Although it hasn't got an 'HD' suffix in the model name, the Samsung ST550 nevertheless offers High Definition video clips, though at 1280x720 pixels rather than the Full HD 1920x1080. In what Samsung is claiming as a first for digital compacts in its class, these can be paused mid-recording then re-started. The user can therefore perform rudimentary 'editing' as they shoot, a clever idea that hasn't yet been picked-up by other manufacturers. Fortunately the full extent of the optical zoom is also accessible when shooting movies. The video mode provides the opportunity to either shoot at top resolution, a less memory hungry 640x480 pixels, or 320x240 pixels; choice dependant on intended use (whether playing back on an HDTV or merely posting on the Internet). Maximum frame rate at 1280x720 resolution is 30fps, with a reduced 15fps rate also selectable. Should users however plump for the very lowest picture quality, a faster frame rate of 60fps is selectable.
There are holes for the built-in speaker on the left hand side of the ST550 (if viewing from the rear), and a very small camera strap eyelet on the right side. On the bottom we find an included HDMI port for hooking the camera up to an HDTV. Increasingly common for DSLRs that also shoot movies, it's still a comparative rarity to find such on a digital compact, even if it does shoot HD video. The required HDMI cable is an optional extra though, so bear in mind if you're on a budget. The HDMI port also doubles up as the means of re-charging the camera, with the battery left in the camera itself, either from an electrical socket or or alternatively straight from a USB port connected to your computer. Also in the box is a quick-start guide as a hard copy, the full manual on CD ROM, plus a wrist strap.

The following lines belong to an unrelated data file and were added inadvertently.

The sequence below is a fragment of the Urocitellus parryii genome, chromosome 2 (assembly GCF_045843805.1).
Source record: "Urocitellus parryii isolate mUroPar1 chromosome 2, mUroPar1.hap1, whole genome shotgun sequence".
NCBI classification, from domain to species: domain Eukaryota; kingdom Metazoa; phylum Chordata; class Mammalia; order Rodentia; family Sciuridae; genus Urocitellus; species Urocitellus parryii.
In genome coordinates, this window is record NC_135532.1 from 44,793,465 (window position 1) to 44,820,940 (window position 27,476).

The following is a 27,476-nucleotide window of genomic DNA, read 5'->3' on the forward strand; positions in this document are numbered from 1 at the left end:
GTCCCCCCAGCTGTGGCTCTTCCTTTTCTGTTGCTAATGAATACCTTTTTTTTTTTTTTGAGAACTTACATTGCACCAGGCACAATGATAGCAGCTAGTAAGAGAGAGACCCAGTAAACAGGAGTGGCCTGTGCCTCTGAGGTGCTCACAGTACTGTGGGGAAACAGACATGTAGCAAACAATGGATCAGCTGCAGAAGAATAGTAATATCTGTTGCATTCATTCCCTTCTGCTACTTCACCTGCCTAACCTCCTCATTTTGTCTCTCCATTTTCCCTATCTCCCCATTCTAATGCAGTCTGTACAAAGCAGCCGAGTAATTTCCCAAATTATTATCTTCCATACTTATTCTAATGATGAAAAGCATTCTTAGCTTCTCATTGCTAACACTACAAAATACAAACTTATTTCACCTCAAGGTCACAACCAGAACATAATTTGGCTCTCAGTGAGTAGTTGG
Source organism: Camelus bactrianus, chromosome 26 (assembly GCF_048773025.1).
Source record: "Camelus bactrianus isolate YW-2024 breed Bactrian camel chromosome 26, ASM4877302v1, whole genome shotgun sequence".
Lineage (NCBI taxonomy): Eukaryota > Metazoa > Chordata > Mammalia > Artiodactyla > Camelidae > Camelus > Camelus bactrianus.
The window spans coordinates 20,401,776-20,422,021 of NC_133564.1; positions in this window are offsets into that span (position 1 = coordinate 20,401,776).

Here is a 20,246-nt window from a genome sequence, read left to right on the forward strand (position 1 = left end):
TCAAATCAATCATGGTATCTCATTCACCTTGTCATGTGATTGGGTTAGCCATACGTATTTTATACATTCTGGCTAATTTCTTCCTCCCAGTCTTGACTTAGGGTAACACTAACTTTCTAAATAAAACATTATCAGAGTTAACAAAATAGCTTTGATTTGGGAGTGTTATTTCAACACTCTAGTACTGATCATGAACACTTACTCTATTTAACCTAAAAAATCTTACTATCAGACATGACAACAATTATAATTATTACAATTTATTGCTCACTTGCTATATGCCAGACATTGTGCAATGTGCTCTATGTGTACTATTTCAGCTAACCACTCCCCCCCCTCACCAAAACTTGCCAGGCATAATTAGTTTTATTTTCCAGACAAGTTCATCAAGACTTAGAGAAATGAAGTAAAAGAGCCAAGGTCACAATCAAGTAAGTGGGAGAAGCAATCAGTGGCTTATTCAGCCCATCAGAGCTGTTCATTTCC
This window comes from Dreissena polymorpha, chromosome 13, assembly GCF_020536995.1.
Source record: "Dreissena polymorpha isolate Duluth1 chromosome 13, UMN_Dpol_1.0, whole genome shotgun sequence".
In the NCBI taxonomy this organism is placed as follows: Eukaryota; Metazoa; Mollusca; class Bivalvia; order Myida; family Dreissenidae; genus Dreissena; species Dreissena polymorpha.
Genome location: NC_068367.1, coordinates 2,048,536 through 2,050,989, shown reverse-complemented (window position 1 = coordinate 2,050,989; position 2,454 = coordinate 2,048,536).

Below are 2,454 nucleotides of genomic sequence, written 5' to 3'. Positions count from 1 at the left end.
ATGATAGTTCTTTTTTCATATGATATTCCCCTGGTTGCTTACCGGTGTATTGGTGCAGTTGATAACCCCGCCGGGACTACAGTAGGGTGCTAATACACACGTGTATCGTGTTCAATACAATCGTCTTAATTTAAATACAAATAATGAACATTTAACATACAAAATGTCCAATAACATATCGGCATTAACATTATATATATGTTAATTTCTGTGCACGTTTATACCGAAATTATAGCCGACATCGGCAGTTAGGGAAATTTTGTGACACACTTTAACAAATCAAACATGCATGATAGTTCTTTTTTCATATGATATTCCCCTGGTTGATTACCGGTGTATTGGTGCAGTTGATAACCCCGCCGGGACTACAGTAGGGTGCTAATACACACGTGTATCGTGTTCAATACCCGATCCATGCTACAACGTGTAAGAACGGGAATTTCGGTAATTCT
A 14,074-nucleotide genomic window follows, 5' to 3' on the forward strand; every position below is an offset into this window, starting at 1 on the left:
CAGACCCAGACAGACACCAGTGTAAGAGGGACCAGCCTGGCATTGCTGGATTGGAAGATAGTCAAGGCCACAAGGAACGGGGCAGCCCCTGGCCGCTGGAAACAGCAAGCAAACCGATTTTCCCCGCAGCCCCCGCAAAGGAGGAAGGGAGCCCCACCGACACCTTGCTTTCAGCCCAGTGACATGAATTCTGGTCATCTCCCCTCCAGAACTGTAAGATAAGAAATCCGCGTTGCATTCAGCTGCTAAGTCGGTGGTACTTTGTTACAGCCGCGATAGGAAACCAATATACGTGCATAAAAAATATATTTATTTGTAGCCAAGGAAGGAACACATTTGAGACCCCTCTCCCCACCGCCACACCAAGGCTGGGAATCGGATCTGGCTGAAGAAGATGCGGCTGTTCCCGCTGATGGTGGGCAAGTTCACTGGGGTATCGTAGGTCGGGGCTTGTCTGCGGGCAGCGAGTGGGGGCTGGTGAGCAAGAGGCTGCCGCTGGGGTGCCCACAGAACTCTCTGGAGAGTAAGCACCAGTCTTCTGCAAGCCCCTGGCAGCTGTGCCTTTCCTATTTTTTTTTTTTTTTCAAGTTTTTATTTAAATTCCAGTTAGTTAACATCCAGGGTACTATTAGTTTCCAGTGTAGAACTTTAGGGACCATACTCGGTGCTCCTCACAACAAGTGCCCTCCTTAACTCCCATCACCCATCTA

Completing the bottom of the ST550 is a screw thread for attaching a tripod and alongside that a sliding cover for protecting the compartment that jointly houses the removable SD Micro media plus the provided battery. Battery life is good for approximately 200 shots from a full charge, but that's only if you don't use the secondary LCD screen, which then reduces it to less than 150 shots - you'll definitely need a second battery for day-trips. Equally annoying is the tiny SD Micro format, which makes sense in Samsung's extensive range of mobile phones, but not in a larger camera. It's much too easy to lose in a pocket or bag, requires investment in yet another format, doesn't offer as much capacity or speed as SD / SDHC, and also needs the supplied adapter to be used in most external memory card readers. There's also 55Mb of built-in storage, enough for a dozen photos.
The Samsung ST550 offers the best touchscreen interface that we've tried, plus a useful secondary LCD screen, although it does suffer from poor battery life.